State budget renders some legislation obsolete
Bills on school funding and late start clarification held for 2022
With a month left to go in the 2021 legislative year, the biggest story for K-12 education bills so far is what has not happened: major proposals that didn’t move forward, key measures that were pushed to the second year of the 2021–22 legislative session, and legislation that found itself obsolete after the ambitious state budget was finalized. As the Senate and Assembly make their way through the bills left standing, here is a look back at what didn’t make the cut in 2021 — and what’s on deck for 2022.
Late start update and facilities funding bonds pushed to 2022

Sen. Anthony Portantino’s (D-La Cañada Flintridge) Senate Bill 328, a follow-up bill to the legislation that created the “late start” law in 2019, was ultimately not set for hearing by the Assembly Education Committee and will likely not be taken up again until the second year of the legislative session. CSBA had taken an Oppose Unless Amended position on SB 328, seeking amendments to delay implementation of the current late start requirement by two years; remove ambiguous language prohibiting a local city or county from adopting an ordinance interfering with a local educational agency’s ability to comply with the requirement; and more clearly define what is and is not a rural, middle, junior high and high school for purposes of the late start requirement. With the follow-up bill now delayed, implementation questions may arise for the existing late start requirement, which will go into effect for the 2022–23 school year and CSBA is now evaluating the existing statute to determine whether there is enough flexibility in the bill to address these concerns.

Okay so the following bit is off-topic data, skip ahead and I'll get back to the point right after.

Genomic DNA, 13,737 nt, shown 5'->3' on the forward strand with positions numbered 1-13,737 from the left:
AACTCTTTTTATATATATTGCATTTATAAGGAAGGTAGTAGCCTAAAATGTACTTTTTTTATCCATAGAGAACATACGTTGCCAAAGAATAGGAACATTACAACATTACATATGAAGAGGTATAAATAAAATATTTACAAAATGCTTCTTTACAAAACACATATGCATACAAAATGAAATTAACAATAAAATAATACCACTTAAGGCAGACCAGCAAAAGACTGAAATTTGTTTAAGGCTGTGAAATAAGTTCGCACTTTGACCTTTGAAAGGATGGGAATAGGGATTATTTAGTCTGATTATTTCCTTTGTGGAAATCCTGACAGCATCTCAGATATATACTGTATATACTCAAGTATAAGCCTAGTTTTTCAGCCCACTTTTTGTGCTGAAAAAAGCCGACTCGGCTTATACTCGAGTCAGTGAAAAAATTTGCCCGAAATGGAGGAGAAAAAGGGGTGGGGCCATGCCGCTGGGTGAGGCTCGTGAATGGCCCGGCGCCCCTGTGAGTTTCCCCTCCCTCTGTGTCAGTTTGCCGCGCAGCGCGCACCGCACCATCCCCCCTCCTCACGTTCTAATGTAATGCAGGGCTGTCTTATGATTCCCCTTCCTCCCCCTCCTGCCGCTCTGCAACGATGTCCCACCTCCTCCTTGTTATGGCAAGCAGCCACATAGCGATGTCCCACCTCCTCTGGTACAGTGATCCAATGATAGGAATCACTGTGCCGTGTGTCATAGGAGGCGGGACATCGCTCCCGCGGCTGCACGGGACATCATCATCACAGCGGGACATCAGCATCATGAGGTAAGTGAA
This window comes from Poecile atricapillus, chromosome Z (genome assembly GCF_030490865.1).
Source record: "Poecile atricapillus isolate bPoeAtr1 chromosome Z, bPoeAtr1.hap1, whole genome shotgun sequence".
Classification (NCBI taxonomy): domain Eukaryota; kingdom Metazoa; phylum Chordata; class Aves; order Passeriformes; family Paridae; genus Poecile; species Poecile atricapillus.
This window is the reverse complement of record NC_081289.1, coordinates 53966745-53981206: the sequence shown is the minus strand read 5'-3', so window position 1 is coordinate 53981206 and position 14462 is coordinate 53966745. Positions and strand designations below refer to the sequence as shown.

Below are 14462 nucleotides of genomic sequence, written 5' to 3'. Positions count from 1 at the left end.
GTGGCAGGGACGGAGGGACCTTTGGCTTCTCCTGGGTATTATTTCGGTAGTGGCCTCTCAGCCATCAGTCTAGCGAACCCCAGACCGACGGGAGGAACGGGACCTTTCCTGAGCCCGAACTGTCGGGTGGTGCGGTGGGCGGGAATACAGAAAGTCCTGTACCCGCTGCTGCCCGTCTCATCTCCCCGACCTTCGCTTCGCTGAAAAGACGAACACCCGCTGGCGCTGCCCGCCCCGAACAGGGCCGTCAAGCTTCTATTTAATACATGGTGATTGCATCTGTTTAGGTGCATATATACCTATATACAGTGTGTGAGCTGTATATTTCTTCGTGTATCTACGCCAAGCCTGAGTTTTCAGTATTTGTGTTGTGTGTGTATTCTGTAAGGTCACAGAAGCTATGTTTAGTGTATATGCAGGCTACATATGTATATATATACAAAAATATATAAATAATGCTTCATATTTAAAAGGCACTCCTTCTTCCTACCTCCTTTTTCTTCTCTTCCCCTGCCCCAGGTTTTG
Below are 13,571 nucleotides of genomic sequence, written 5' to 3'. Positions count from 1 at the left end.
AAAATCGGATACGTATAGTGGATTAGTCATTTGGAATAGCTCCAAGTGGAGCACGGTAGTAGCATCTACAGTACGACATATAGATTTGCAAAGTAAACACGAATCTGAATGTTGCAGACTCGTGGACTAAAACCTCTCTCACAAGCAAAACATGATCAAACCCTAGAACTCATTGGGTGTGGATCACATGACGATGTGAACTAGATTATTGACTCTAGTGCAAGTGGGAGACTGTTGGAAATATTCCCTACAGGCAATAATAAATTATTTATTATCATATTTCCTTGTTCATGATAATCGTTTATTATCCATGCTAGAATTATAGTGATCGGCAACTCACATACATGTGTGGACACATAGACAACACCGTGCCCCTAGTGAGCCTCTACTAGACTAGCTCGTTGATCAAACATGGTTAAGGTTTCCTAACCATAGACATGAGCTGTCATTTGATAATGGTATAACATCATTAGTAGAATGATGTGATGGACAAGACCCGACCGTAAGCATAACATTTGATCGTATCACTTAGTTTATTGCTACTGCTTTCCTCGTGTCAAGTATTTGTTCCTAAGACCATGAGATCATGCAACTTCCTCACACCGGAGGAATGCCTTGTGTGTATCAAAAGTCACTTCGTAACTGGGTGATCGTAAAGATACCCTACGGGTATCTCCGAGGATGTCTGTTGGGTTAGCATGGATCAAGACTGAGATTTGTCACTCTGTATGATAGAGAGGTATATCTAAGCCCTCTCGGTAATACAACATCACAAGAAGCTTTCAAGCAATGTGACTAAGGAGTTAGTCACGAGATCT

Significant school facilities funding proposals have also been put on hold until 2022. Assembly Bill 75 (O’Donnell, D-Long Beach), the Kindergarten-Community Colleges Public Education Facilities Bond Act of 2022, would have placed a $12 billion general obligation bond for K-12 and community college facilities construction and modernization projects on the ballot in 2022. Similarly, SB 22 (Glazer, D-Contra Costa), would have placed a $15 billion bond for the construction and modernization of public preschool, K-12, community college, University of California (UC), and California State University (CSU) facilities before the voters in 2022. Both bills were ultimately made two-year bills and pushed into next year. The COVID-19 crisis and schools’ efforts to bring students back safely have brought facilities needs into sharp focus, and CSBA has taken a Support position on both measures and will continue its advocacy in 2022.

AB 14 and SB 4 were introduced to tackle the digital divide by continuing the ongoing collection of funds deposited into the California Advanced Services Fund to provide communities with grants to expand broadband access.
Major proposals largely handled in state budget